Half of landlords could sell up following the end of section 21, survey reveals

Credit – Keith Edkins

Almost half of landlords and letting agents are considering selling some of or all their rental homes if the government goes ahead with scrapping section 21 (‘no-fault’) evictions.

A survey by the Residential Landlords Association (RLA) – which attracted record responses of over 6,500 landlords and agents – found that 46% of respondents are now planning to sell their properties.

However, the survey also indicates caution as 40% of respondents said they will wait for the government to confirm its plans before they decide on whether to provide homes for rent.

The results of the survey come after the government announced it is consulting on whether to scrap section 21 evictions, which allow landlords to evict tenants with as little as eight weeks’ notice once a fixed-term tenancy has come to an end.

David Smith, policy director for the RLA, said: ‘Security of tenure means nothing unless the homes to rent are there in the first place.

‘With the demand for private rented housing showing no signs of slowing down it is vital that landlords are confident that they can quickly and easily get back their property in legitimate circumstances.

‘Whilst the system should clearly be fair to tenants, it needs also to support and encourage good landlords.’

Predicting widespread concern by landlords, ministers said that at the same time they would look to improve the Section 8 process, through which landlords can repossess properties on legal grounds such as anti-social behaviour.

The RLA’s survey revealed widespread discontent with that process as it currently stands, with official data showing that it takes around five months for applications to be processed.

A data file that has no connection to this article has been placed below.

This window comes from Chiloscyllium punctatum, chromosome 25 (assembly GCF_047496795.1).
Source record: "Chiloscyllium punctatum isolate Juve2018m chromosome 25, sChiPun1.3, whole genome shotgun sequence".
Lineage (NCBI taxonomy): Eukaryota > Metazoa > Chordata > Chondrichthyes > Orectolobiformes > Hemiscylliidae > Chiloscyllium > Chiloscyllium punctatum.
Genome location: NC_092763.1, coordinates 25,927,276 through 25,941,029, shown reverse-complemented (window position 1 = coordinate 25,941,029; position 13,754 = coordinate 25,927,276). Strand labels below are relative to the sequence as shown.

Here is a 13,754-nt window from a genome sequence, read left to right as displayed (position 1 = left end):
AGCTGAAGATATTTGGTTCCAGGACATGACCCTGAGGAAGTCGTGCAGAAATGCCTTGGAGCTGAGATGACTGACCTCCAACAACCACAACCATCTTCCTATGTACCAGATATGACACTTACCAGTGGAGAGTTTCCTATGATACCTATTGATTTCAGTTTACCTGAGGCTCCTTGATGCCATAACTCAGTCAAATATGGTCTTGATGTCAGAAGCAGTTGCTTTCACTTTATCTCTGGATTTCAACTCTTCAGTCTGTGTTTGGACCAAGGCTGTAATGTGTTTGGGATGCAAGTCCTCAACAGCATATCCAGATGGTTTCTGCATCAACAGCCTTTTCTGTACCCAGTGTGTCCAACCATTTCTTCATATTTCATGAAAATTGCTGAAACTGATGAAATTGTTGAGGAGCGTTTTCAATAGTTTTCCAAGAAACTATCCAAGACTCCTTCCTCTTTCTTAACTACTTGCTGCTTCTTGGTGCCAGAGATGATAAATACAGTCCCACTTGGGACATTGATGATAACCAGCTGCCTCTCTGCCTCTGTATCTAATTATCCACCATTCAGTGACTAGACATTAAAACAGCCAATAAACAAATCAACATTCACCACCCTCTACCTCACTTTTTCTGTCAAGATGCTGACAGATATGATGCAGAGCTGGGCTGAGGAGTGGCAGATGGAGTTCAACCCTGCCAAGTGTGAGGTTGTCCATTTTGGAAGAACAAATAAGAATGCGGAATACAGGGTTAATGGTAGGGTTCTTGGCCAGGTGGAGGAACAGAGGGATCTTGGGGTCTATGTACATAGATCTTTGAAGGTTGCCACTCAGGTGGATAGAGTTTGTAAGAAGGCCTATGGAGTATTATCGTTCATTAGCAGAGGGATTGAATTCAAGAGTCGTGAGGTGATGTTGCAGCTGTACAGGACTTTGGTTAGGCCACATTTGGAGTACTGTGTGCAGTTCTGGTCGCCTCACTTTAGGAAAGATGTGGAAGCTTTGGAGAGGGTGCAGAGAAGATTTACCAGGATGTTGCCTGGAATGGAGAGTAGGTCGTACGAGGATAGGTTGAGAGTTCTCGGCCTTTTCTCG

Almost four-fifths (79%) of landlords responding to the survey said they did not consider the courts to be reliable, while a huge majority (91%) supported the establishment of a dedicated housing court.

The survey also revealed widespread support for the creation of new grounds to allow landlords to regain possession of a property, such as if they want to sell the property or if they want to let to groups like students.

Smith added: ‘Our survey shows how complex it will be to ensure that the grounds on which landlords can repossess properties are both clear and comprehensive.

‘This needs to be underpinned by a court system that is fit for purpose and properly resourced. At present it is neither.

‘It is vital that the government’s planned reforms are carefully considered to avoid finding ourselves needing to reopen this whole issue later down the line.’

Under the government’s proposed reforms, landlords will only be able to evict tenants with short notice if they have a clear legal reason to do so.

Local authorities and charities say the move will offer greater security to tenants and protect them from unfair eviction, with section 21 evictions one of the leading causes of family homelessness.

However, they have stressed that a higher number of affordable homes and extensive welfare reform will also be necessary measures if the UK wishes to tackle its rising homelessness figures.

Campbell Robb, chief executive of the Joseph Roundtree Foundation, commented: ‘We now need to see the housing and social security systems work together to ensure that people are not swept into poverty due to the shortage of low cost rented homes.’

Chris Ogden
Digital News Reporter


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